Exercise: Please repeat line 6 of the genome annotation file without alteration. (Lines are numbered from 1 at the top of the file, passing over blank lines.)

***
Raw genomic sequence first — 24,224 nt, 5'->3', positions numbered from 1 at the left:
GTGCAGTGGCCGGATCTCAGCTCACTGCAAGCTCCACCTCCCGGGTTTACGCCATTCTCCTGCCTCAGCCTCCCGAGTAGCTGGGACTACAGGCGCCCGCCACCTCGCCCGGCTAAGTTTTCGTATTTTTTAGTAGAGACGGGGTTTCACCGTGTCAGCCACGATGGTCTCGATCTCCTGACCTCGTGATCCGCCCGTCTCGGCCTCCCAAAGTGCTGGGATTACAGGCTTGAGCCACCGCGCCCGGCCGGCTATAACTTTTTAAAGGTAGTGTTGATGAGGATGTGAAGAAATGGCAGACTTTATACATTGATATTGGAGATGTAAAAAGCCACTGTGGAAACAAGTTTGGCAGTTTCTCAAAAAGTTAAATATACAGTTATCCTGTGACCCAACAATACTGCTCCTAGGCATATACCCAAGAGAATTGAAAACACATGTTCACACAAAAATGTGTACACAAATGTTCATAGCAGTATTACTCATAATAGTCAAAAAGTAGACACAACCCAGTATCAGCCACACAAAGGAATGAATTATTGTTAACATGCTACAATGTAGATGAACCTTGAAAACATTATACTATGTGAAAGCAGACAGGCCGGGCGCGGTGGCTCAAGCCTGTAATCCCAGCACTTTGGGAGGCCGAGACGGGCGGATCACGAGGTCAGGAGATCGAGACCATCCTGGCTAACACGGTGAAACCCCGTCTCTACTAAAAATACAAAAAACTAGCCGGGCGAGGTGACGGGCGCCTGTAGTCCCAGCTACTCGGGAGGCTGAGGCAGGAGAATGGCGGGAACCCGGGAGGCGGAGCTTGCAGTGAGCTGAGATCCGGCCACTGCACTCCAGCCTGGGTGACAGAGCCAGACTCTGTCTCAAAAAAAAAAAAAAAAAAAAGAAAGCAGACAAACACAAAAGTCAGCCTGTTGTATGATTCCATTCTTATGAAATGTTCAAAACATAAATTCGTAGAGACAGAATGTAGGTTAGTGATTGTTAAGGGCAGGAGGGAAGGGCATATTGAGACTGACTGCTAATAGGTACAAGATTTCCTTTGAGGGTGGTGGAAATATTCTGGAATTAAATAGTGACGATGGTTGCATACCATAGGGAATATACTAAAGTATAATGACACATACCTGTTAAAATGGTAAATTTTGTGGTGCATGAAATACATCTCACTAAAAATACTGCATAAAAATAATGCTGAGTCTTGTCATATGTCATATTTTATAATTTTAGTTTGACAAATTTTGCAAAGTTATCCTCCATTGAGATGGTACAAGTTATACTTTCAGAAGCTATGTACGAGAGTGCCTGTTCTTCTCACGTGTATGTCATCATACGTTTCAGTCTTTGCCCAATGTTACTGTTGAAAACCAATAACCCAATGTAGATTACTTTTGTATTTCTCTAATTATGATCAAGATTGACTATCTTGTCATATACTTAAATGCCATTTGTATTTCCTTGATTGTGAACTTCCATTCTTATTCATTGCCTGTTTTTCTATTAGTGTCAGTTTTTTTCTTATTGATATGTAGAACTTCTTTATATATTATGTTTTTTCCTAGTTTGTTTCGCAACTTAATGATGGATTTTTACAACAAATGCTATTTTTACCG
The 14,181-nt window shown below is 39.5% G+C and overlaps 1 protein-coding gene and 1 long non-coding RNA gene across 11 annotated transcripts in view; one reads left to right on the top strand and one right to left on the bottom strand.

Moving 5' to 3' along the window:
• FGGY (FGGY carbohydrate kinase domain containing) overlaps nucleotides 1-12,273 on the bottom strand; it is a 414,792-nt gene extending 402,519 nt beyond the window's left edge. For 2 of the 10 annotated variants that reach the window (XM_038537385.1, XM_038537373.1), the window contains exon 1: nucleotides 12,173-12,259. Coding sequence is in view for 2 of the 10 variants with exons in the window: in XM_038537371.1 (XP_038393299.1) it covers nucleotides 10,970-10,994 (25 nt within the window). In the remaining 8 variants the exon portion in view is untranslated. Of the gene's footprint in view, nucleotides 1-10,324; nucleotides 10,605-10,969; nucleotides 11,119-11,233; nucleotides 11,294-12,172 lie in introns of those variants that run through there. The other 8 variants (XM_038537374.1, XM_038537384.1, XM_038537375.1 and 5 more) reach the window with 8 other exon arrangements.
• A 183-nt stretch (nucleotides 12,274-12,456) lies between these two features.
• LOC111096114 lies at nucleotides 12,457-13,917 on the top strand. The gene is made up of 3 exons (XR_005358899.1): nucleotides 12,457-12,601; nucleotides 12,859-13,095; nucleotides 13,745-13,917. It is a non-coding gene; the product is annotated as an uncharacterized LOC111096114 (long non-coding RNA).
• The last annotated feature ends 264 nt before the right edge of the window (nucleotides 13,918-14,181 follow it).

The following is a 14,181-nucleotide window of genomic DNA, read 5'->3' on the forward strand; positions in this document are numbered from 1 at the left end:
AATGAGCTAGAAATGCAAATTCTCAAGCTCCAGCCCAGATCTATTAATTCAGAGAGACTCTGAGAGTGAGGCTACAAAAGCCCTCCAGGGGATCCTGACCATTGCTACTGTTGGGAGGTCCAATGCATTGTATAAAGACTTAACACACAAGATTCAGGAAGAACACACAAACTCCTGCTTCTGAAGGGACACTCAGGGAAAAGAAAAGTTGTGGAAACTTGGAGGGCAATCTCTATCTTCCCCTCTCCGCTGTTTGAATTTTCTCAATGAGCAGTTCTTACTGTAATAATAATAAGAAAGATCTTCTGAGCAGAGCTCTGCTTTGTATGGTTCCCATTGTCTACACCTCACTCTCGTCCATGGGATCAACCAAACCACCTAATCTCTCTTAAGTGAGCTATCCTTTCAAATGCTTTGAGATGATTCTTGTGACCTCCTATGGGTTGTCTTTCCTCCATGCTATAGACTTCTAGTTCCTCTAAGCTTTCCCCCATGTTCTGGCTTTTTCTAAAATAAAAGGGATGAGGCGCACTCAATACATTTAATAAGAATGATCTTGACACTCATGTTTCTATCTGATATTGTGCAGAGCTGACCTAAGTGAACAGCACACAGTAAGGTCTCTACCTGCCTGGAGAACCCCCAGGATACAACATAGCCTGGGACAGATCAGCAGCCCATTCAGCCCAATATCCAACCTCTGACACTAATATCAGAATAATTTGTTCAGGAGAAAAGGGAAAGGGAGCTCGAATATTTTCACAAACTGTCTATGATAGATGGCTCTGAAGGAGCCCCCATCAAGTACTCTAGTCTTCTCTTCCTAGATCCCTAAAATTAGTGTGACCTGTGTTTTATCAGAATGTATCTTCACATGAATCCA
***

• A 183-nt stretch (nucleotides 12,274-12,456) lies between these two features.